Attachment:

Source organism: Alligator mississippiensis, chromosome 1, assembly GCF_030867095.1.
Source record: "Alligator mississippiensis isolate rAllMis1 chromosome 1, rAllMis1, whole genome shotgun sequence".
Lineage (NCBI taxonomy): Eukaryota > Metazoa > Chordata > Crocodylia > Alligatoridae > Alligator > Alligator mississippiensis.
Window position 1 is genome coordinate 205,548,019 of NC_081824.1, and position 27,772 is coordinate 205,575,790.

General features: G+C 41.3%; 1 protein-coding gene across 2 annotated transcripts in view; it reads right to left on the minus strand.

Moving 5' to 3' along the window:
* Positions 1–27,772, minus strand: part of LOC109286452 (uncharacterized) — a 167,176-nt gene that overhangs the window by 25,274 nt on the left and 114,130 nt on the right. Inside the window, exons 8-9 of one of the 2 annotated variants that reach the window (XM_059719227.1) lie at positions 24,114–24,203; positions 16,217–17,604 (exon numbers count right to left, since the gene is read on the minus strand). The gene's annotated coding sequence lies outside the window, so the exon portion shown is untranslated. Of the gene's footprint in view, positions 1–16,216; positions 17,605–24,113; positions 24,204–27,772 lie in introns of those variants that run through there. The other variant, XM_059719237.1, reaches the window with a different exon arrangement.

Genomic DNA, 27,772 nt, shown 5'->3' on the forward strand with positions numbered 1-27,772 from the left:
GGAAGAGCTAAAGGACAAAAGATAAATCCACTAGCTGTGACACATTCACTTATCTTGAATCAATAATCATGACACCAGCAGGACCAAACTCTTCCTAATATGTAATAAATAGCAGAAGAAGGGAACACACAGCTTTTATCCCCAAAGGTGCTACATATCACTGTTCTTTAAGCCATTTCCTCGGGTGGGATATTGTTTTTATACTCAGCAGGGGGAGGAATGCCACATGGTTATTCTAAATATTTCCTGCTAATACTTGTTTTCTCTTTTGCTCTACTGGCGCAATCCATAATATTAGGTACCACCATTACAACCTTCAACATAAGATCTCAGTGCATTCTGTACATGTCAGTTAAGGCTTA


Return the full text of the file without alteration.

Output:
Source organism: Alligator mississippiensis, chromosome 1, assembly GCF_030867095.1.
Source record: "Alligator mississippiensis isolate rAllMis1 chromosome 1, rAllMis1, whole genome shotgun sequence".
Lineage (NCBI taxonomy): Eukaryota > Metazoa > Chordata > Crocodylia > Alligatoridae > Alligator > Alligator mississippiensis.
Window position 1 is genome coordinate 205,548,019 of NC_081824.1, and position 27,772 is coordinate 205,575,790.

General features: G+C 41.3%; 1 protein-coding gene across 2 annotated transcripts in view; it reads right to left on the minus strand.

Moving 5' to 3' along the window:
* Positions 1–27,772, minus strand: part of LOC109286452 (uncharacterized) — a 167,176-nt gene that overhangs the window by 25,274 nt on the left and 114,130 nt on the right. Inside the window, exons 8-9 of one of the 2 annotated variants that reach the window (XM_059719227.1) lie at positions 24,114–24,203; positions 16,217–17,604 (exon numbers count right to left, since the gene is read on the minus strand). The gene's annotated coding sequence lies outside the window, so the exon portion shown is untranslated. Of the gene's footprint in view, positions 1–16,216; positions 17,605–24,113; positions 24,204–27,772 lie in introns of those variants that run through there. The other variant, XM_059719237.1, reaches the window with a different exon arrangement.

Genomic DNA, 27,772 nt, shown 5'->3' on the forward strand with positions numbered 1-27,772 from the left:
GGAAGAGCTAAAGGACAAAAGATAAATCCACTAGCTGTGACACATTCACTTATCTTGAATCAATAATCATGACACCAGCAGGACCAAACTCTTCCTAATATGTAATAAATAGCAGAAGAAGGGAACACACAGCTTTTATCCCCAAAGGTGCTACATATCACTGTTCTTTAAGCCATTTCCTCGGGTGGGATATTGTTTTTATACTCAGCAGGGGGAGGAATGCCACATGGTTATTCTAAATATTTCCTGCTAATACTTGTTTTCTCTTTTGCTCTACTGGCGCAATCCATAATATTAGGTACCACCATTACAACCTTCAACATAAGATCTCAGTGCATTCTGTACATGTCAGTTAAGGCTTA